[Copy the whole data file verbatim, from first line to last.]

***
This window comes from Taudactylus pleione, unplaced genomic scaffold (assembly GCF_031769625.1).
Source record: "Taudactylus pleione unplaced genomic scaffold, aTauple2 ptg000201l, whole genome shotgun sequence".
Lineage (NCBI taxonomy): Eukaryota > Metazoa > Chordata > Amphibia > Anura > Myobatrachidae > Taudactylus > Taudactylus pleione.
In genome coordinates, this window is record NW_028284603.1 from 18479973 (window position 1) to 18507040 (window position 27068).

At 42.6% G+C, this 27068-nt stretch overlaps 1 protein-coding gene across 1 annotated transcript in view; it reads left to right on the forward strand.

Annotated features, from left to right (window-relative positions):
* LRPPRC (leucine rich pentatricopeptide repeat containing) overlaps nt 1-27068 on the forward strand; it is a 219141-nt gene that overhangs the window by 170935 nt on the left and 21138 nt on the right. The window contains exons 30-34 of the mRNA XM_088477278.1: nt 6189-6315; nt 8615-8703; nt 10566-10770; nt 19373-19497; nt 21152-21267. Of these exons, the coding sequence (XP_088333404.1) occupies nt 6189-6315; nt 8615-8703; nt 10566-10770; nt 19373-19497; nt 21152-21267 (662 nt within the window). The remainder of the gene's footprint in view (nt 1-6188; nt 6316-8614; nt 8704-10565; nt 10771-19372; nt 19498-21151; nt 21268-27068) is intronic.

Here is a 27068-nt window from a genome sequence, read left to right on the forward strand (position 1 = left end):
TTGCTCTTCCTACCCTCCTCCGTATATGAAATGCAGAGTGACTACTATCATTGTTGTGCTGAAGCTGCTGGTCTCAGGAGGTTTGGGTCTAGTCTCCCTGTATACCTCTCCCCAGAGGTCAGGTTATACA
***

This window comes from Taudactylus pleione, unplaced genomic scaffold (assembly GCF_031769625.1).
Source record: "Taudactylus pleione unplaced genomic scaffold, aTauple2 ptg000201l, whole genome shotgun sequence".
Lineage (NCBI taxonomy): Eukaryota > Metazoa > Chordata > Amphibia > Anura > Myobatrachidae > Taudactylus > Taudactylus pleione.
In genome coordinates, this window is record NW_028284603.1 from 18479973 (window position 1) to 18507040 (window position 27068).

At 42.6% G+C, this 27068-nt stretch overlaps 1 protein-coding gene across 1 annotated transcript in view; it reads left to right on the forward strand.

Annotated features, from left to right (window-relative positions):
* LRPPRC (leucine rich pentatricopeptide repeat containing) overlaps nt 1-27068 on the forward strand; it is a 219141-nt gene that overhangs the window by 170935 nt on the left and 21138 nt on the right. The window contains exons 30-34 of the mRNA XM_088477278.1: nt 6189-6315; nt 8615-8703; nt 10566-10770; nt 19373-19497; nt 21152-21267. Of these exons, the coding sequence (XP_088333404.1) occupies nt 6189-6315; nt 8615-8703; nt 10566-10770; nt 19373-19497; nt 21152-21267 (662 nt within the window). The remainder of the gene's footprint in view (nt 1-6188; nt 6316-8614; nt 8704-10565; nt 10771-19372; nt 19498-21151; nt 21268-27068) is intronic.

Here is a 27068-nt window from a genome sequence, read left to right on the forward strand (position 1 = left end):
TTGCTCTTCCTACCCTCCTCCGTATATGAAATGCAGAGTGACTACTATCATTGTTGTGCTGAAGCTGCTGGTCTCAGGAGGTTTGGGTCTAGTCTCCCTGTATACCTCTCCCCAGAGGTCAGGTTATACA